That's actually how most bullets do expand. However at the velocities below the lower end they do not expand, and at velocity of above the upper end, they over expand (or explode as it it's commonly called). It would take a real bit of engineering to design a bullet that would not expand at excessive velocities, but still expand properly at its normal velocities - but first they'd have to invent the physics to support that.
    From what I've seen, Nosler partitions have the largest range of velocities (from fast to slow) where they open up and function properly. Not the mythical any velocity bullet you describe in your last sentence but probably the closest thing I have ever used. They still fail at "too slow" velocities (insufficient expansion) but do not seem to explode at the higher velocities like the SST are prone to. They also seem to do better on bone.
    Last edited by Species8472; February 10th, 2014 at 04:25 PM.
    They say a man turns old when sorrow and regret take the place of hope and dreams

  10. #69
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    Interesting thread.
    All I know is on Deer size game, in most case, higher velocity = higher shock = more blood shot meat (regardless the bullet type used).
    All things being equal, shooting in the lung area on a relaxed Deer with slower or faster bullets they usually drop within 100 feet (I know there are exceptions). The only difference is with the higher velocity you lose 12" of blood shot meat around the bullet hole and slower velocity you can eat right up to bullet hole. Just my observations and why I love hunting Deer with my 6.5 x 55 and save my 7 mm Rem Mag for Moose.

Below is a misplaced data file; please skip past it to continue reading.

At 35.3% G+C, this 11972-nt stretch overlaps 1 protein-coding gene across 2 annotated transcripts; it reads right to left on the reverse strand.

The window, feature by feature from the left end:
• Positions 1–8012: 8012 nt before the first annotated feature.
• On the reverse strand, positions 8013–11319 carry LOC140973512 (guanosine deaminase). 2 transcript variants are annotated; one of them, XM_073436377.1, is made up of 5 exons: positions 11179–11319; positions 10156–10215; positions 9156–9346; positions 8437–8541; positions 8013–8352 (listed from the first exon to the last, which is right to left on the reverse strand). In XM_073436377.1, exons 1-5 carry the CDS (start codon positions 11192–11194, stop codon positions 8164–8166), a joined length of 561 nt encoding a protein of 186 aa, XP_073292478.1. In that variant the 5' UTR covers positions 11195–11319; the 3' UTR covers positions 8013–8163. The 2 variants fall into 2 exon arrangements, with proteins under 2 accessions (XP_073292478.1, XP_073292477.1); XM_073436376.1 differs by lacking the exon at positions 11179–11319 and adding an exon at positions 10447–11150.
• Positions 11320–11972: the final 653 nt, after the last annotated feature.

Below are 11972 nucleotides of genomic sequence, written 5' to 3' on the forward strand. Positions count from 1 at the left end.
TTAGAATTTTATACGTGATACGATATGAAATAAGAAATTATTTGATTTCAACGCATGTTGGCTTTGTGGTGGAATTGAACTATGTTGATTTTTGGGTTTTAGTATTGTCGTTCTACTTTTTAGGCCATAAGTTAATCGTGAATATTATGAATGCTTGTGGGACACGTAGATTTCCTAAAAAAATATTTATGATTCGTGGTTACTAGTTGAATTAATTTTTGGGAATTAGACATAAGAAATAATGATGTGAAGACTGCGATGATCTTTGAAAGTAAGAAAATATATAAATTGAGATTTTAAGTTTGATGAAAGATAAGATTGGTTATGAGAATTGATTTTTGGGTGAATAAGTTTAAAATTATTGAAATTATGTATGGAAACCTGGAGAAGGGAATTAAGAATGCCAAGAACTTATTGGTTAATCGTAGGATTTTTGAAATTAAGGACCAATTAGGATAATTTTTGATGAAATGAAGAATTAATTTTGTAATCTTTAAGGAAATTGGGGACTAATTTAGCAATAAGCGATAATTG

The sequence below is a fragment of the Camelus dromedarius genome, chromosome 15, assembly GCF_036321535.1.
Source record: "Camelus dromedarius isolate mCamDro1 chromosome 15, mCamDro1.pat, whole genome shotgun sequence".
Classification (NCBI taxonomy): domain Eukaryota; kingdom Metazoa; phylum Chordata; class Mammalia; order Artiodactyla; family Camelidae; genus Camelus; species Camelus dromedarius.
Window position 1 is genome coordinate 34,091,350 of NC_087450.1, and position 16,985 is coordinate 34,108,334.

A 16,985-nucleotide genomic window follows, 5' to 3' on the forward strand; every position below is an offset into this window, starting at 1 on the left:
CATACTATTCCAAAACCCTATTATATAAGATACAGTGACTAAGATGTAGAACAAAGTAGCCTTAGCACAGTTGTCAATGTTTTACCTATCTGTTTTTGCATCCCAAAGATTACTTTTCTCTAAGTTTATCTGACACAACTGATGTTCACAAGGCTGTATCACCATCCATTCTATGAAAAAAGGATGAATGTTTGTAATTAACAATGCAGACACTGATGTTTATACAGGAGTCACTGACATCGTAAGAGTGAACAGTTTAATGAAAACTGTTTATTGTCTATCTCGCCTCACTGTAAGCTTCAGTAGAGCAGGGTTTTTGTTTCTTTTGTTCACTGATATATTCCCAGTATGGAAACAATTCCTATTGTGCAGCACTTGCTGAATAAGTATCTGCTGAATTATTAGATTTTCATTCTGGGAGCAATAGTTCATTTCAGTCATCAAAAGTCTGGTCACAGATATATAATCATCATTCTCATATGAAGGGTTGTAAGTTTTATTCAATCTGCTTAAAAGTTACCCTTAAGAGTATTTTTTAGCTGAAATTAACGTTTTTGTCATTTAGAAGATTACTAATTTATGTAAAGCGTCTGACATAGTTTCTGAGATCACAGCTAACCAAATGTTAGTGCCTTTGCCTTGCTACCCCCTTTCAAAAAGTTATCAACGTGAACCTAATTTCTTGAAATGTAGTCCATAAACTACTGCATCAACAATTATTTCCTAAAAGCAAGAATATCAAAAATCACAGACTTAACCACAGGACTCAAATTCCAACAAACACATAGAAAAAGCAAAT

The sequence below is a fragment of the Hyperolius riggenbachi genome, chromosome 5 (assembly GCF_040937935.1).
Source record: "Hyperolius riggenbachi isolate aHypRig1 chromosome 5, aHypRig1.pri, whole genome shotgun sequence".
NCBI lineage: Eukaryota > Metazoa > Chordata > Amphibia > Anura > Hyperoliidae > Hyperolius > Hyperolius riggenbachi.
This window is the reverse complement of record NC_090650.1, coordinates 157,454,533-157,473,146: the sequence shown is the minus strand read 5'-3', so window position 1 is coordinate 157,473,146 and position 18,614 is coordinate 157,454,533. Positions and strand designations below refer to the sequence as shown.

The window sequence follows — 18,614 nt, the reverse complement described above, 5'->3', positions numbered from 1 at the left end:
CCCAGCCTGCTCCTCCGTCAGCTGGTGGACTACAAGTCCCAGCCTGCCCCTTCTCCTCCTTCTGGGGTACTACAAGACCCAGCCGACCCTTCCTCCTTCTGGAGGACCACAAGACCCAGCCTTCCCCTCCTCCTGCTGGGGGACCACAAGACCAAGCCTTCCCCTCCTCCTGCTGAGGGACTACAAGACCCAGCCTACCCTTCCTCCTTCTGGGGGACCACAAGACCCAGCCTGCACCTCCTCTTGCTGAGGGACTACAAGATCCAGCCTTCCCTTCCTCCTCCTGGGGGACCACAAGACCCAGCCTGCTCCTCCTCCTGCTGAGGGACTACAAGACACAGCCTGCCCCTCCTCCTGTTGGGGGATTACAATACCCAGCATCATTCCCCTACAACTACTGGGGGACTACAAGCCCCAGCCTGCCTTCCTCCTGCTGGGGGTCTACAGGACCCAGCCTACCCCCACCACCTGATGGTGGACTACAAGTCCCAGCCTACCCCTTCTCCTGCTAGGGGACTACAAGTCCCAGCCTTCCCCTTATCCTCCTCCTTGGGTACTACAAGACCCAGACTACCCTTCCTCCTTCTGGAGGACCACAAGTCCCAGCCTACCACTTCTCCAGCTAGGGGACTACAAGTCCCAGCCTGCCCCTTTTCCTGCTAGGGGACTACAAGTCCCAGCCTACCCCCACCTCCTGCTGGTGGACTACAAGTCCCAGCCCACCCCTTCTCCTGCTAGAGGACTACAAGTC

11. #70
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    Quote Originally Posted by Fox View Post
    So it expanded on the rib, so the entrance hole was still the size of the bullet but the expansion was almost instant and violent. I have shot groundhogs with the .222 Rem and they almost seem to blow up, fast expanding bullet expanded when impacting the skin.

    If the bullet expanded that quickly on the entrance rib then ya it was probably too hot for that distance. Still thinking about that hole, messy stuff.

    The biggest entrance hole I put into a deer was a 12ga full bore slug, not very fast and not a lot of expansion but a .729" hole in and out does the job, there is also a lot less meat damage than the .270 Win at close range, BTW venison ribs are delicious if not blood shot .
    Well no there was a hole in the side of the deer 3.5 inches wide. Looked like hide was blasted out.

    Tremendous damage.